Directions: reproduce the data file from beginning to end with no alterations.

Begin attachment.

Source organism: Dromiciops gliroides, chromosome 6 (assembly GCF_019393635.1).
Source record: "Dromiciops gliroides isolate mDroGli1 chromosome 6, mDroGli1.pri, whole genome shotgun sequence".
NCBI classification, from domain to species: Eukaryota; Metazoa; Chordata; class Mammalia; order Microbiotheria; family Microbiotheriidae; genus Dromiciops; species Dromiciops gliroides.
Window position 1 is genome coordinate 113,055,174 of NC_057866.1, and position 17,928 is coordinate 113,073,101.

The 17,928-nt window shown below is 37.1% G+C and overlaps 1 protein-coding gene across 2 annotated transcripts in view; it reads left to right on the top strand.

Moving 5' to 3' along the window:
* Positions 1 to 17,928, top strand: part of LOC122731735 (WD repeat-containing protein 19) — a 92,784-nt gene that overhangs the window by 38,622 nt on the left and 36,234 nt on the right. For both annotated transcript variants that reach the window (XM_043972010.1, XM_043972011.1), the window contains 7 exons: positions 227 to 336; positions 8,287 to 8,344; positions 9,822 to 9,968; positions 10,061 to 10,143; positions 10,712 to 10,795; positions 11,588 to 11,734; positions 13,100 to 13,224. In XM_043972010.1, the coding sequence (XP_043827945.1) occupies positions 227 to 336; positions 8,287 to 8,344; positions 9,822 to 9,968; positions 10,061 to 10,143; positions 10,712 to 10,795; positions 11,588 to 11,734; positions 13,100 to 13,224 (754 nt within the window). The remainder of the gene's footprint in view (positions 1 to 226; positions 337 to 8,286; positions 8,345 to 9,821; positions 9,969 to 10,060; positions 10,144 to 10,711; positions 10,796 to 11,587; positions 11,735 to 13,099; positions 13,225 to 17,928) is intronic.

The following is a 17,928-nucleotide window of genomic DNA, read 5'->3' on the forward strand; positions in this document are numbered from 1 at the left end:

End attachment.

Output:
Source organism: Dromiciops gliroides, chromosome 6 (assembly GCF_019393635.1).
Source record: "Dromiciops gliroides isolate mDroGli1 chromosome 6, mDroGli1.pri, whole genome shotgun sequence".
NCBI classification, from domain to species: Eukaryota; Metazoa; Chordata; class Mammalia; order Microbiotheria; family Microbiotheriidae; genus Dromiciops; species Dromiciops gliroides.
Window position 1 is genome coordinate 113,055,174 of NC_057866.1, and position 17,928 is coordinate 113,073,101.

The 17,928-nt window shown below is 37.1% G+C and overlaps 1 protein-coding gene across 2 annotated transcripts in view; it reads left to right on the top strand.

Moving 5' to 3' along the window:
* Positions 1 to 17,928, top strand: part of LOC122731735 (WD repeat-containing protein 19) — a 92,784-nt gene that overhangs the window by 38,622 nt on the left and 36,234 nt on the right. For both annotated transcript variants that reach the window (XM_043972010.1, XM_043972011.1), the window contains 7 exons: positions 227 to 336; positions 8,287 to 8,344; positions 9,822 to 9,968; positions 10,061 to 10,143; positions 10,712 to 10,795; positions 11,588 to 11,734; positions 13,100 to 13,224. In XM_043972010.1, the coding sequence (XP_043827945.1) occupies positions 227 to 336; positions 8,287 to 8,344; positions 9,822 to 9,968; positions 10,061 to 10,143; positions 10,712 to 10,795; positions 11,588 to 11,734; positions 13,100 to 13,224 (754 nt within the window). The remainder of the gene's footprint in view (positions 1 to 226; positions 337 to 8,286; positions 8,345 to 9,821; positions 9,969 to 10,060; positions 10,144 to 10,711; positions 10,796 to 11,587; positions 11,735 to 13,099; positions 13,225 to 17,928) is intronic.

The following is a 17,928-nucleotide window of genomic DNA, read 5'->3' on the forward strand; positions in this document are numbered from 1 at the left end: